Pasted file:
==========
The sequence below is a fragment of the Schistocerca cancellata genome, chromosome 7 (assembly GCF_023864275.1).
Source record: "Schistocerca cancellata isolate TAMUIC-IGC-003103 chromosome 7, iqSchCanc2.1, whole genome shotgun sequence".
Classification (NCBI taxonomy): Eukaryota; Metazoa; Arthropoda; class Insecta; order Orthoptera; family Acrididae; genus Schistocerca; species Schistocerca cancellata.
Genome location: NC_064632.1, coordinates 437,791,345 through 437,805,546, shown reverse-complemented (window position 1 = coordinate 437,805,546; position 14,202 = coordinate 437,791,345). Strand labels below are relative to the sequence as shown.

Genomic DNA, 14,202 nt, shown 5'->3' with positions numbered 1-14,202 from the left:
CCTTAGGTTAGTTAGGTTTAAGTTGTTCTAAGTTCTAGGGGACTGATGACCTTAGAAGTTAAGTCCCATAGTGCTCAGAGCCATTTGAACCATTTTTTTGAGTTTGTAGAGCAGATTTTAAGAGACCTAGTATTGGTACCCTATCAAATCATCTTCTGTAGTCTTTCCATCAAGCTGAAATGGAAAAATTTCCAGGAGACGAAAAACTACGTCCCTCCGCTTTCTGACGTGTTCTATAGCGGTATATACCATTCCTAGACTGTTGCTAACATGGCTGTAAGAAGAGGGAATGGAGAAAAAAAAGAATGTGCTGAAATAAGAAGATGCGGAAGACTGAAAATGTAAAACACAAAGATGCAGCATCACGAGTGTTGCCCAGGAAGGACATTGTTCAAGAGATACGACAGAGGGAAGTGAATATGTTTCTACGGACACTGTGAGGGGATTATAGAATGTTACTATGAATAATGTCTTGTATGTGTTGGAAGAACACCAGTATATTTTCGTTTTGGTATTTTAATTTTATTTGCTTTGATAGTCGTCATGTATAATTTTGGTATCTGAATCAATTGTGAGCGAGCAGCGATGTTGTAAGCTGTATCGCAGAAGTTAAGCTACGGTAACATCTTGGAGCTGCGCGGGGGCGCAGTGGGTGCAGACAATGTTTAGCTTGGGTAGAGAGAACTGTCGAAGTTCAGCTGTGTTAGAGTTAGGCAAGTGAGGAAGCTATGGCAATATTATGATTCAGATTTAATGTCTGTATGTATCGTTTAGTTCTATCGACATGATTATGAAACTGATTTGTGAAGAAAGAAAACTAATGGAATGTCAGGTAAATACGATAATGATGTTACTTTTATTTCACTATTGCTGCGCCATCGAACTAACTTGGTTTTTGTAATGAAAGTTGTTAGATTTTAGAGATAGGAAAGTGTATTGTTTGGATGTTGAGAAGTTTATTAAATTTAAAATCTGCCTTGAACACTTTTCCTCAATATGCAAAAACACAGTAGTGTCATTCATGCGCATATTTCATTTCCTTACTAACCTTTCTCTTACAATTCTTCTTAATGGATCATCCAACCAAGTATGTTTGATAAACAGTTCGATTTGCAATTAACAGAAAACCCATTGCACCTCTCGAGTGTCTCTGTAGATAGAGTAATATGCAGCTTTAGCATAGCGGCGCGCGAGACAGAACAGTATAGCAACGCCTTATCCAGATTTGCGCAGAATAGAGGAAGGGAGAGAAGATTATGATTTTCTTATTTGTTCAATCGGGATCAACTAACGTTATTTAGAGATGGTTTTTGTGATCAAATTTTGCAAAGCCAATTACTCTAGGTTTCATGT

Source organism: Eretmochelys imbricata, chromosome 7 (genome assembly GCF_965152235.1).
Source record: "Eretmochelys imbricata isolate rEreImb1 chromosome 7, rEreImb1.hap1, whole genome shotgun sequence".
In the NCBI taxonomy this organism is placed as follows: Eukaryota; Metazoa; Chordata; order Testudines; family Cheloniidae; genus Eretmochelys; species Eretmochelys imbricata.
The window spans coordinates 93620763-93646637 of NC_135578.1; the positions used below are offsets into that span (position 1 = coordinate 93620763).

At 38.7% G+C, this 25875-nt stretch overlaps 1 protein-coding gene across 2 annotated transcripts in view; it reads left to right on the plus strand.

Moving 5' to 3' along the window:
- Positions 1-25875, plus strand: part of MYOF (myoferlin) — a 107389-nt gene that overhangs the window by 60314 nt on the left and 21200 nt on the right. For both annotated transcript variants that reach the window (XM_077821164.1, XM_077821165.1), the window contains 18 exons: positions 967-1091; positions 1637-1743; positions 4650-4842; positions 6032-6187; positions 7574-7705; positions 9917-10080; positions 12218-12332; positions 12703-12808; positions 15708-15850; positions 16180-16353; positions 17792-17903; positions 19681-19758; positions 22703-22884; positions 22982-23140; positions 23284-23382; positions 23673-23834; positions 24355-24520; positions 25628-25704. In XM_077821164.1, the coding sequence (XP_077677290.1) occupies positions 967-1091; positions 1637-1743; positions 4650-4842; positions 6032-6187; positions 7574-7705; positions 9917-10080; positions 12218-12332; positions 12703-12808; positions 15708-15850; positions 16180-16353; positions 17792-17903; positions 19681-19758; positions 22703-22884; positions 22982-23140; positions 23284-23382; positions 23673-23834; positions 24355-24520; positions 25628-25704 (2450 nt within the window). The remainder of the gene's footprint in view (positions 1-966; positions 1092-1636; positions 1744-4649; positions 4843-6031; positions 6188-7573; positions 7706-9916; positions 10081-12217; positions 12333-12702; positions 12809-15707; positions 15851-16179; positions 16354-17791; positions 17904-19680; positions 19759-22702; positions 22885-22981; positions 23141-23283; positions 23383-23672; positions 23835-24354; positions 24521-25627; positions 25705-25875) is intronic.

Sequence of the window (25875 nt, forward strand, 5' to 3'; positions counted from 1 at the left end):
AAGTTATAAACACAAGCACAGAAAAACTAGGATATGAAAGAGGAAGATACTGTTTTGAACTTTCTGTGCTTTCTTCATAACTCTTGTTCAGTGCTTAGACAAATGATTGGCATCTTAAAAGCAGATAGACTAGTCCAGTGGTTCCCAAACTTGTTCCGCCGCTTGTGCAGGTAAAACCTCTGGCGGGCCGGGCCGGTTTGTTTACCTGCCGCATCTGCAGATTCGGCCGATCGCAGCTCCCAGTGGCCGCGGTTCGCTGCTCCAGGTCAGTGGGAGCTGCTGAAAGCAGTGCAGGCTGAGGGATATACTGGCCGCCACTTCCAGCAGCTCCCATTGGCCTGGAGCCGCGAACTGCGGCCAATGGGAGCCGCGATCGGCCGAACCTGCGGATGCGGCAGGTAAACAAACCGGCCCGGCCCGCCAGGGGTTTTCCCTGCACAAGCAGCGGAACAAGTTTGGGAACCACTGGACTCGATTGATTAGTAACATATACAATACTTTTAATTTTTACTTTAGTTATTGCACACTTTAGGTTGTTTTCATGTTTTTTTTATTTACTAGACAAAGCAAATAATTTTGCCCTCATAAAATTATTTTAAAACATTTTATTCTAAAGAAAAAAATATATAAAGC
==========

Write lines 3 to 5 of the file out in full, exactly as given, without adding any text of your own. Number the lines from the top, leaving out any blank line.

Classification (NCBI taxonomy): Eukaryota; Metazoa; Arthropoda; class Insecta; order Orthoptera; family Acrididae; genus Schistocerca; species Schistocerca cancellata.
Genome location: NC_064632.1, coordinates 437,791,345 through 437,805,546, shown reverse-complemented (window position 1 = coordinate 437,805,546; position 14,202 = coordinate 437,791,345). Strand labels below are relative to the sequence as shown.

Genomic DNA, 14,202 nt, shown 5'->3' with positions numbered 1-14,202 from the left: